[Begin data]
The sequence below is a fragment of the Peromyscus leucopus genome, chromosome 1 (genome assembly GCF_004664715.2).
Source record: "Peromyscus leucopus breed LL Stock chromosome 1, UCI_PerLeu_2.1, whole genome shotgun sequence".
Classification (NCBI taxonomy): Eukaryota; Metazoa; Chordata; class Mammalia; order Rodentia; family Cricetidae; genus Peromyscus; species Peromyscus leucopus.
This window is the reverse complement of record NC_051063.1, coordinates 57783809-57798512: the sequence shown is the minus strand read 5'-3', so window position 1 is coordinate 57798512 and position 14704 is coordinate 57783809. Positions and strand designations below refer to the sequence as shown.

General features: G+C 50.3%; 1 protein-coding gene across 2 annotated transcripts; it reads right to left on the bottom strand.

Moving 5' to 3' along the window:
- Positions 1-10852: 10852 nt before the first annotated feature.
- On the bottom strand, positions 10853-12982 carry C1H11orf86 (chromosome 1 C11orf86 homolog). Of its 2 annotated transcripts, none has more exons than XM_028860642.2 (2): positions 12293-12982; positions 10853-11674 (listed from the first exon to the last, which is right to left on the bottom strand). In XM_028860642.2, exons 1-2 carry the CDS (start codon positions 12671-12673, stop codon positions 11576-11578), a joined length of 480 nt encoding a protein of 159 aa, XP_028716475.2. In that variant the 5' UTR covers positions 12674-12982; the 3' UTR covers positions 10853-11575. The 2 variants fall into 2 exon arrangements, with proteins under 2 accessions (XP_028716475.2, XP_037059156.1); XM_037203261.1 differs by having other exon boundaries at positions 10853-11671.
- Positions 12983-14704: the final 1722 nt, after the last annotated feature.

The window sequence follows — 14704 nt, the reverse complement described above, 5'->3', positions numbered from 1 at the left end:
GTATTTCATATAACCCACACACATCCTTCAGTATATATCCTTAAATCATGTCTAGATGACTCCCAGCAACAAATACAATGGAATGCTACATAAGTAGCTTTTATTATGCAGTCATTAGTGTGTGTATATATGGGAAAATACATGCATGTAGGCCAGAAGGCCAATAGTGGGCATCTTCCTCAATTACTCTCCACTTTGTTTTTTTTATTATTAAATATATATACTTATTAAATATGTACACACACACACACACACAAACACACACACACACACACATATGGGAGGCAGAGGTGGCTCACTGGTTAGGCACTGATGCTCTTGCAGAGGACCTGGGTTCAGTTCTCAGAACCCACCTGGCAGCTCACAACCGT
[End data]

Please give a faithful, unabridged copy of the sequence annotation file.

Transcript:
The sequence below is a fragment of the Peromyscus leucopus genome, chromosome 1 (genome assembly GCF_004664715.2).
Source record: "Peromyscus leucopus breed LL Stock chromosome 1, UCI_PerLeu_2.1, whole genome shotgun sequence".
Classification (NCBI taxonomy): Eukaryota; Metazoa; Chordata; class Mammalia; order Rodentia; family Cricetidae; genus Peromyscus; species Peromyscus leucopus.
This window is the reverse complement of record NC_051063.1, coordinates 57783809-57798512: the sequence shown is the minus strand read 5'-3', so window position 1 is coordinate 57798512 and position 14704 is coordinate 57783809. Positions and strand designations below refer to the sequence as shown.

General features: G+C 50.3%; 1 protein-coding gene across 2 annotated transcripts; it reads right to left on the bottom strand.

Moving 5' to 3' along the window:
- Positions 1-10852: 10852 nt before the first annotated feature.
- On the bottom strand, positions 10853-12982 carry C1H11orf86 (chromosome 1 C11orf86 homolog). Of its 2 annotated transcripts, none has more exons than XM_028860642.2 (2): positions 12293-12982; positions 10853-11674 (listed from the first exon to the last, which is right to left on the bottom strand). In XM_028860642.2, exons 1-2 carry the CDS (start codon positions 12671-12673, stop codon positions 11576-11578), a joined length of 480 nt encoding a protein of 159 aa, XP_028716475.2. In that variant the 5' UTR covers positions 12674-12982; the 3' UTR covers positions 10853-11575. The 2 variants fall into 2 exon arrangements, with proteins under 2 accessions (XP_028716475.2, XP_037059156.1); XM_037203261.1 differs by having other exon boundaries at positions 10853-11671.
- Positions 12983-14704: the final 1722 nt, after the last annotated feature.

The window sequence follows — 14704 nt, the reverse complement described above, 5'->3', positions numbered from 1 at the left end:
GTATTTCATATAACCCACACACATCCTTCAGTATATATCCTTAAATCATGTCTAGATGACTCCCAGCAACAAATACAATGGAATGCTACATAAGTAGCTTTTATTATGCAGTCATTAGTGTGTGTATATATGGGAAAATACATGCATGTAGGCCAGAAGGCCAATAGTGGGCATCTTCCTCAATTACTCTCCACTTTGTTTTTTTTATTATTAAATATATATACTTATTAAATATGTACACACACACACACACACAAACACACACACACACACACATATGGGAGGCAGAGGTGGCTCACTGGTTAGGCACTGATGCTCTTGCAGAGGACCTGGGTTCAGTTCTCAGAACCCACCTGGCAGCTCACAACCGT